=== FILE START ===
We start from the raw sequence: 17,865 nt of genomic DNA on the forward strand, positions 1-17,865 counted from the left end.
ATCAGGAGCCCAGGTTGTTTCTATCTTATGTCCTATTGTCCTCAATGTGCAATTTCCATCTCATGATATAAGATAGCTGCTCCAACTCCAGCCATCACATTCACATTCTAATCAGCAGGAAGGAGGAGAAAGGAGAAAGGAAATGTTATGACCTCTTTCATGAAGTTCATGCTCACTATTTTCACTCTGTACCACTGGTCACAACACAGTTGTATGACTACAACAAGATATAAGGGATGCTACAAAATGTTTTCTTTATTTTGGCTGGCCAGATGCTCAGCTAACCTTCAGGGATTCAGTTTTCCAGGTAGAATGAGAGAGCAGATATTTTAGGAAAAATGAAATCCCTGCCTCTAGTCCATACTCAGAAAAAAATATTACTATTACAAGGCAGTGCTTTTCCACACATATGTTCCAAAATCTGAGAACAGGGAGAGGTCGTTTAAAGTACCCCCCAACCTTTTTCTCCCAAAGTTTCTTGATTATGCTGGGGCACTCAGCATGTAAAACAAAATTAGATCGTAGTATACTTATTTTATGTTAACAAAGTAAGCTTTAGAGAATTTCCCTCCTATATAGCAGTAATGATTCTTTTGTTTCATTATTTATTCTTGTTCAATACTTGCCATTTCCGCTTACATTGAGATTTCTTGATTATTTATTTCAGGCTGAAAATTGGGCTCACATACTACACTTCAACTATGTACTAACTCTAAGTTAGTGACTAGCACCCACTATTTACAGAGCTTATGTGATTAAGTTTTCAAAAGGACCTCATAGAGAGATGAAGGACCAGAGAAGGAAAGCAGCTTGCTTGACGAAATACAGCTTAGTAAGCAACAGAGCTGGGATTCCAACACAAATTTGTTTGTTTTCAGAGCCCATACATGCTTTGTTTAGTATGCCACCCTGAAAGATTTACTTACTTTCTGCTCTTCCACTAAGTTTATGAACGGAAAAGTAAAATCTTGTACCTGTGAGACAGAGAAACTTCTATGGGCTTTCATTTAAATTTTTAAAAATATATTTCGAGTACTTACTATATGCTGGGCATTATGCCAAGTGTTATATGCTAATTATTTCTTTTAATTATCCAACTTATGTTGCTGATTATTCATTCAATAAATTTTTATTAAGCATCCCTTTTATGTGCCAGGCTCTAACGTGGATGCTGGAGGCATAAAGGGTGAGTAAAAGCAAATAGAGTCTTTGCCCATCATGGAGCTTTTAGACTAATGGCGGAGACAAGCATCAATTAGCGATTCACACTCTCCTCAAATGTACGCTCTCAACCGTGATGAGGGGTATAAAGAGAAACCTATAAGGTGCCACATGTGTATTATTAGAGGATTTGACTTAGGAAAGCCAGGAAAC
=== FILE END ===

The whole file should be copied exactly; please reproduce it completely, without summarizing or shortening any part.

We start from the raw sequence: 17,865 nt of genomic DNA on the forward strand, positions 1-17,865 counted from the left end.
ATCAGGAGCCCAGGTTGTTTCTATCTTATGTCCTATTGTCCTCAATGTGCAATTTCCATCTCATGATATAAGATAGCTGCTCCAACTCCAGCCATCACATTCACATTCTAATCAGCAGGAAGGAGGAGAAAGGAGAAAGGAAATGTTATGACCTCTTTCATGAAGTTCATGCTCACTATTTTCACTCTGTACCACTGGTCACAACACAGTTGTATGACTACAACAAGATATAAGGGATGCTACAAAATGTTTTCTTTATTTTGGCTGGCCAGATGCTCAGCTAACCTTCAGGGATTCAGTTTTCCAGGTAGAATGAGAGAGCAGATATTTTAGGAAAAATGAAATCCCTGCCTCTAGTCCATACTCAGAAAAAAATATTACTATTACAAGGCAGTGCTTTTCCACACATATGTTCCAAAATCTGAGAACAGGGAGAGGTCGTTTAAAGTACCCCCCAACCTTTTTCTCCCAAAGTTTCTTGATTATGCTGGGGCACTCAGCATGTAAAACAAAATTAGATCGTAGTATACTTATTTTATGTTAACAAAGTAAGCTTTAGAGAATTTCCCTCCTATATAGCAGTAATGATTCTTTTGTTTCATTATTTATTCTTGTTCAATACTTGCCATTTCCGCTTACATTGAGATTTCTTGATTATTTATTTCAGGCTGAAAATTGGGCTCACATACTACACTTCAACTATGTACTAACTCTAAGTTAGTGACTAGCACCCACTATTTACAGAGCTTATGTGATTAAGTTTTCAAAAGGACCTCATAGAGAGATGAAGGACCAGAGAAGGAAAGCAGCTTGCTTGACGAAATACAGCTTAGTAAGCAACAGAGCTGGGATTCCAACACAAATTTGTTTGTTTTCAGAGCCCATACATGCTTTGTTTAGTATGCCACCCTGAAAGATTTACTTACTTTCTGCTCTTCCACTAAGTTTATGAACGGAAAAGTAAAATCTTGTACCTGTGAGACAGAGAAACTTCTATGGGCTTTCATTTAAATTTTTAAAAATATATTTCGAGTACTTACTATATGCTGGGCATTATGCCAAGTGTTATATGCTAATTATTTCTTTTAATTATCCAACTTATGTTGCTGATTATTCATTCAATAAATTTTTATTAAGCATCCCTTTTATGTGCCAGGCTCTAACGTGGATGCTGGAGGCATAAAGGGTGAGTAAAAGCAAATAGAGTCTTTGCCCATCATGGAGCTTTTAGACTAATGGCGGAGACAAGCATCAATTAGCGATTCACACTCTCCTCAAATGTACGCTCTCAACCGTGATGAGGGGTATAAAGAGAAACCTATAAGGTGCCACATGTGTATTATTAGAGGATTTGACTTAGGAAAGCCAGGAAAC